People are frequently honored with dinners.
Rarely is it so appropriate.
Friday's dinner to honor Rachel Bristol's retirement after 29 years leading the Oregon Food Bank symbolized literally tens of millions of other dinners, distributed over decades to Oregon families who had run out of other options. Bristol's monument was built in hundreds of church basements, out of family-size cans of chili and boxes of macaroni collected in countless food drives.
Over decades, the Oregon Food Bank has become one of the state's leading brands, with local contributors, volunteers and businesses in active support. Distributing the fourth-largest amount of food in the country -- out of 202 food banks -- the OFB is a point of Oregon pride, a marker of our sense of obligation toward one another.
The Oregon Food Bank didn't even exist in 1983, when Bristol became a Vista volunteer for Oregon Food Share, which later merged with another group to create OFB. Since then, the food bank has connected with hundreds of local client agencies, built one of the nation's state-of-the-art warehouse/headquarters in Northeast Portland, and determinedly created a network that reaches and feeds the farthest corners of Oregon.
Moreover, the food bank has developed into an influential policy advocate, bringing the credibility it has built over years of food drives and increasing statewide support to the state Capitol. For both fundraising and policy debates, Oregon Food Bank has assembled an enviable corporate coalition, and its agricultural alliances nourish both consumers and growers. An effort focused on hunger, it has attracted powerful and enthusiastic support from Oregon's chefs, drawing along their constituency of the best-fed people in Oregon.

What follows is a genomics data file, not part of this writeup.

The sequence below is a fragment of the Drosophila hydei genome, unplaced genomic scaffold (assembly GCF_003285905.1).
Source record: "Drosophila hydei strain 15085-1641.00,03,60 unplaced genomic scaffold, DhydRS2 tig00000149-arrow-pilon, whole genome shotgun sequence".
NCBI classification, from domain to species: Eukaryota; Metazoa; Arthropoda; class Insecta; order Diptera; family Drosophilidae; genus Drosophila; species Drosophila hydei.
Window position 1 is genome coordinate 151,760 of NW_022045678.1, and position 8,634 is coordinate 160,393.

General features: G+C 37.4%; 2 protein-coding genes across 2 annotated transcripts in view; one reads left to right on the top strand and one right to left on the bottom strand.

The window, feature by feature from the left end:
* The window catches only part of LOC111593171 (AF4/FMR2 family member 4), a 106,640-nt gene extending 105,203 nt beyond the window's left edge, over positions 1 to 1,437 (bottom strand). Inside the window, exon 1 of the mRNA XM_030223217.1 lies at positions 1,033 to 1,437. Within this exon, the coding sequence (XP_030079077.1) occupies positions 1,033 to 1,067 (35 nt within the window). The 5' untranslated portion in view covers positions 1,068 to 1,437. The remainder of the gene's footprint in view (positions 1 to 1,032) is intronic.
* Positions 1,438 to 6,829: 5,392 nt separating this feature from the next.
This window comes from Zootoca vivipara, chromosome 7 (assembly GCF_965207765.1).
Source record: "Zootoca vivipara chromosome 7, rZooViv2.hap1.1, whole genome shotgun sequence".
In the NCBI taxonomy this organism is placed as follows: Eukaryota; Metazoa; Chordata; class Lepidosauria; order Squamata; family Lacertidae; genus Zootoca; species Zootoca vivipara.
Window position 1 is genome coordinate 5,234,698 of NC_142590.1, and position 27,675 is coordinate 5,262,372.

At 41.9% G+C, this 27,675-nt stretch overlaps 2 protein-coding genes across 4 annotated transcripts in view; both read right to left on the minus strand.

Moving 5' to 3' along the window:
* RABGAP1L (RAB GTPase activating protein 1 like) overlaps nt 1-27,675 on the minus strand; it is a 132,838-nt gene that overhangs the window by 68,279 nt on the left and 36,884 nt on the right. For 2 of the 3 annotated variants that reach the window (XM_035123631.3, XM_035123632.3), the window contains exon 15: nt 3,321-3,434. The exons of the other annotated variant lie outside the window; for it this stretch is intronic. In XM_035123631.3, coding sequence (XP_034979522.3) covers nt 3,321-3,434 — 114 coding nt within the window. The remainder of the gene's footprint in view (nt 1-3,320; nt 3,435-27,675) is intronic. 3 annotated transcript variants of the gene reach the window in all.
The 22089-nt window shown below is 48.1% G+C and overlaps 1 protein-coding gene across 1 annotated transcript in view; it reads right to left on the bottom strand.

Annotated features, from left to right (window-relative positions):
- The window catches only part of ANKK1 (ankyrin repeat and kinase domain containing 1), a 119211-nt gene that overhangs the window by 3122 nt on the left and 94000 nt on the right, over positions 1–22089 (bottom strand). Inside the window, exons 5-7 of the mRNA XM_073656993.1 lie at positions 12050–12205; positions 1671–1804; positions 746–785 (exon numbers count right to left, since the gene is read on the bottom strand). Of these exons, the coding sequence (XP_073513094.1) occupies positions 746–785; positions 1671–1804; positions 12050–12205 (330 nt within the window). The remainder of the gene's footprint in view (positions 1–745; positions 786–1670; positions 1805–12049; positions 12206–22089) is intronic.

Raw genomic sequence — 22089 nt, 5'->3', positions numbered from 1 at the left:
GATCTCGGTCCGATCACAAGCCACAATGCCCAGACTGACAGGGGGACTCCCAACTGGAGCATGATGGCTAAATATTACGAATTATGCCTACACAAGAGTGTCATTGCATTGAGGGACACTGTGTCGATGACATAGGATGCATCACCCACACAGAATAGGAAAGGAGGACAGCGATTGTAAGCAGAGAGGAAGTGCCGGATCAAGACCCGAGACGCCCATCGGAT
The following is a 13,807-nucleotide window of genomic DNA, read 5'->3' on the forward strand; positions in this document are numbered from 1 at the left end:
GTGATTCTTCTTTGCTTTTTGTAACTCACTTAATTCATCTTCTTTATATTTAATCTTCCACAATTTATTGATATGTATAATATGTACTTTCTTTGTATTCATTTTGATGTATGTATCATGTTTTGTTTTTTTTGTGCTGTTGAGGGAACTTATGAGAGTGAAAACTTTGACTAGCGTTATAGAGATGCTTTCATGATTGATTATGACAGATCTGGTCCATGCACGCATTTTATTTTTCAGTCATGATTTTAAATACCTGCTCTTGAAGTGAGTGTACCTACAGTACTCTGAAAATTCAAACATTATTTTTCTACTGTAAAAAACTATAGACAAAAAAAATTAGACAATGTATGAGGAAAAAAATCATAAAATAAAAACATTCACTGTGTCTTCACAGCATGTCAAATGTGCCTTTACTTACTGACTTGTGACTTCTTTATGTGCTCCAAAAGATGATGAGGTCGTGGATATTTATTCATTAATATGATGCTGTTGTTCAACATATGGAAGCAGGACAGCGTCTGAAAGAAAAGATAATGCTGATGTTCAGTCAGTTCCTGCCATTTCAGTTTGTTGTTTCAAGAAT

The advocacy has been not just for food, but increasingly for healthy food, driven by farmers' contributions of produce and food bank classes in how to use it. Under Bristol, the food bank was concerned not only with Oregonians who had nothing to eat, but also with those trying to fill their stomachs with low-nutrition packaged ramen.
To Bristol, OFB's explosive growth -- last year, the food bank and its client agencies distributed more than 1 million emergency food boxes -- is not entirely cause for celebration; it's a sign that Oregon is getting hungrier. Ideally, emergency food boxes would be virtually unnecessary. When Bristol went to work for Oregon Food Share in 1983, in the midst of another bone-shaking recession, she thought that goal -- not a burgeoning statewide structure -- was the real objective.
We're nowhere near that. But Bristol's career, and the Oregon Food Bank she has done so much to build, loudly send the message she declared to the group gathered to honor her: "Hunger is wrong. And it's solvable."
It's an understandable food bank position. It's a testament to Bristol's achievement that it's now so widely held an Oregon position.